Martin JohnsThe four sections came about at the suggestion of my publisher. This was mainly I think to accommodate poems I really wanted to include but were outside the publisher’s wish to focus on poems about the natural world. I had a serious health issue some years ago, the response to which resulted in a series of poems including ‘Assassin’ – ‘There were no warnings. From an unseen / shadow came a stab, the assassin’s / stab that left the dagger’s hilt a weight / pressed to my surrendered chest… Men perhaps tend to be more reluctant to write poetry about illness, however I was keen to share my poems on the subject of my life-threatening experience. The sections of the pamphlet, New World, Old World, Mortality, and Another Country, provide a structure to differing themes. There were poems that almost selected themselves whilst others proved harder to choose from the competing claims of past work.

Travel and foreign places – foreign for me at least – feature across the pamphlet. What’s your favourite location in the pamphlet and why?

Travel does always inspire me to write. Forced to choose a place from this pamphlet it would be New Zealand, despite only one poem in the pamphlet being related to that country. New Zealand is spectacular, having widely differing landscapes; rugged coastlines, palm edged sandy beaches, glaciers, rounded forest clad mountains, and fertile countryside.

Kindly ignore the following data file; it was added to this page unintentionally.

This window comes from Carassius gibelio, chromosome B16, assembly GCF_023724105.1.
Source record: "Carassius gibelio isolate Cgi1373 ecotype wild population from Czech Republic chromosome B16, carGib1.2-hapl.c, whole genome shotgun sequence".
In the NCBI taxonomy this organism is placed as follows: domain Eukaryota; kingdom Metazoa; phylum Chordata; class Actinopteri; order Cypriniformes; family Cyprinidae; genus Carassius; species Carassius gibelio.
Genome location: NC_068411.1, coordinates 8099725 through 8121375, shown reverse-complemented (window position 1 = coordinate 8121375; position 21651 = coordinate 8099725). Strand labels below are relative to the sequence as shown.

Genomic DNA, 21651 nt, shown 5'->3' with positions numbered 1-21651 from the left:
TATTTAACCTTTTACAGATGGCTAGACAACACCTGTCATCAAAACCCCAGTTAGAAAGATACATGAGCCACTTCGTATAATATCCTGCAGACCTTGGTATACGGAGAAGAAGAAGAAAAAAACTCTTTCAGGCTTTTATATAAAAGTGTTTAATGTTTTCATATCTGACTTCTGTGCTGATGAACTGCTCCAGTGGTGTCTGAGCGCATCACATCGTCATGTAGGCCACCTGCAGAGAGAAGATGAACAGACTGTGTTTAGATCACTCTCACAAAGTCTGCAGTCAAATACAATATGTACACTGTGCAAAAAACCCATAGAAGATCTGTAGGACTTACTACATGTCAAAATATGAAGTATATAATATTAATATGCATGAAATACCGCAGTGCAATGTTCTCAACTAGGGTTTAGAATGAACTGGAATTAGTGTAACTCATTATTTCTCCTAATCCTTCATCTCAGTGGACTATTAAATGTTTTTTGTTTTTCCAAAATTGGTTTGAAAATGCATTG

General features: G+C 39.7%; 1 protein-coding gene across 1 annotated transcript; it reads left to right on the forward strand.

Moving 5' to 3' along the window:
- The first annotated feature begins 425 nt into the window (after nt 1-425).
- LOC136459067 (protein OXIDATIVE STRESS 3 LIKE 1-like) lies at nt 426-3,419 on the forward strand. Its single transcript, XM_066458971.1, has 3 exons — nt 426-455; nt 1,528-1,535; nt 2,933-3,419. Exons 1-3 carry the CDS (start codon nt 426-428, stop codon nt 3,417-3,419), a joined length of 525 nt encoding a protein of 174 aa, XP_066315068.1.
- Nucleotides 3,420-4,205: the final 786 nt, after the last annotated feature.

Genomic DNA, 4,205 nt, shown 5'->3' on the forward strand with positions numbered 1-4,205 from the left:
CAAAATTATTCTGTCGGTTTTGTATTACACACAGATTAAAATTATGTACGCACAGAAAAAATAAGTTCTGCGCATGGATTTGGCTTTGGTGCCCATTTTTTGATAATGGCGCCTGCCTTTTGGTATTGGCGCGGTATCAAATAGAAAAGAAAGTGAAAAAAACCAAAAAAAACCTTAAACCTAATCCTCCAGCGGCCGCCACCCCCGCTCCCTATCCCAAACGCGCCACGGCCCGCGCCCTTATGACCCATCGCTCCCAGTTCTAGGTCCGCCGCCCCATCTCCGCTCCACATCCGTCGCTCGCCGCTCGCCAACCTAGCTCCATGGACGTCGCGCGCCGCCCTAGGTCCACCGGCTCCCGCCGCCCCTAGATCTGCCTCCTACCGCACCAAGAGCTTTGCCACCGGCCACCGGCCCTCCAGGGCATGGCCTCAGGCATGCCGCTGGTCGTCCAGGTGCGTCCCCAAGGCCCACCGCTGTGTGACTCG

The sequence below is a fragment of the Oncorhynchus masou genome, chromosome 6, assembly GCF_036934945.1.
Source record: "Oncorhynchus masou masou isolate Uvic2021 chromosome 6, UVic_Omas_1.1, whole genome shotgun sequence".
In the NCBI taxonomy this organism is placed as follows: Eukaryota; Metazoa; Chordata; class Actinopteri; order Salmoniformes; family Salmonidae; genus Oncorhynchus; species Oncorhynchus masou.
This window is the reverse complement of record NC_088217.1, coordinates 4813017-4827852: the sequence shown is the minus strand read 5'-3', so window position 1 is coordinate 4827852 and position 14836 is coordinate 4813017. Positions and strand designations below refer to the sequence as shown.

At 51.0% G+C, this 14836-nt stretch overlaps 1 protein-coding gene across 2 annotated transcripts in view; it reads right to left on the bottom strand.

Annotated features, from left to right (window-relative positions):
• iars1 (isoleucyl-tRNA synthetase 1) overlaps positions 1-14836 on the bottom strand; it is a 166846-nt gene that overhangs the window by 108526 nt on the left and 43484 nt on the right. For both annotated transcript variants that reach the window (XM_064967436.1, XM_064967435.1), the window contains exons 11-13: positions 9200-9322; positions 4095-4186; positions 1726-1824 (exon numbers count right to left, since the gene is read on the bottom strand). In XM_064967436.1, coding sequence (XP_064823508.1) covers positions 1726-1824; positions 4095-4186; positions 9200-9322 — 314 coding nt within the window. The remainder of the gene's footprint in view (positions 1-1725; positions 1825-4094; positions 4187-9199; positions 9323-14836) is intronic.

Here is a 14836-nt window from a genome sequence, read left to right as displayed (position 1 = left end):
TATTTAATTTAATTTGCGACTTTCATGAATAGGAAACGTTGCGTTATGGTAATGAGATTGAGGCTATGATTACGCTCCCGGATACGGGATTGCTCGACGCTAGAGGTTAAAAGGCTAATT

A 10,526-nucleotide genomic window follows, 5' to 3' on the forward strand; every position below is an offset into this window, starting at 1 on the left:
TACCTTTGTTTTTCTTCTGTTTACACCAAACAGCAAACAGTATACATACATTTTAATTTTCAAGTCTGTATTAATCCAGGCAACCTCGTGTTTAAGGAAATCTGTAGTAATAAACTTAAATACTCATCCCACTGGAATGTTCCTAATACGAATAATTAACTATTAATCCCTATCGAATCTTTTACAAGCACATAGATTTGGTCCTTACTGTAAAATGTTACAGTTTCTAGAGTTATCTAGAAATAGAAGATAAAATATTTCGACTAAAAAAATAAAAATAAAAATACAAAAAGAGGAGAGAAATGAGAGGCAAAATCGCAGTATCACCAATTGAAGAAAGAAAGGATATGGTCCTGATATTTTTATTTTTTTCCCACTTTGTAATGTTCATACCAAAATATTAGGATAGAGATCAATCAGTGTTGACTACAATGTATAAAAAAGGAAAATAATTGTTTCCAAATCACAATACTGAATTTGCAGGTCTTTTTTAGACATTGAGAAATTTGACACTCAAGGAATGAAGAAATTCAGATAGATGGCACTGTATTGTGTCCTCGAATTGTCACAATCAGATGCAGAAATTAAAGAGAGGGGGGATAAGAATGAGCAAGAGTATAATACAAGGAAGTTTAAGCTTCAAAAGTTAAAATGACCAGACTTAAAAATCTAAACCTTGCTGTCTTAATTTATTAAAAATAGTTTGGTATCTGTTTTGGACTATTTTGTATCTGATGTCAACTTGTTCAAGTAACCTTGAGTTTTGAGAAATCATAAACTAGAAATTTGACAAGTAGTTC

Would you say most of your poems come primarily from the heart or the mind, or a mixture of the two?

To follow on from your previous question, place is important to me, but places are only a starting point. My poetry often uses the personal but is not necessarily personal, if that makes sense. For me, poetry is essentially about experiences, but my poems come both from gut emotions within and the mind, attempting to analyse and make sense of our world.

What haven’t I asked about the pamphlet that would you absolutely insist that I should question? And what is the answer?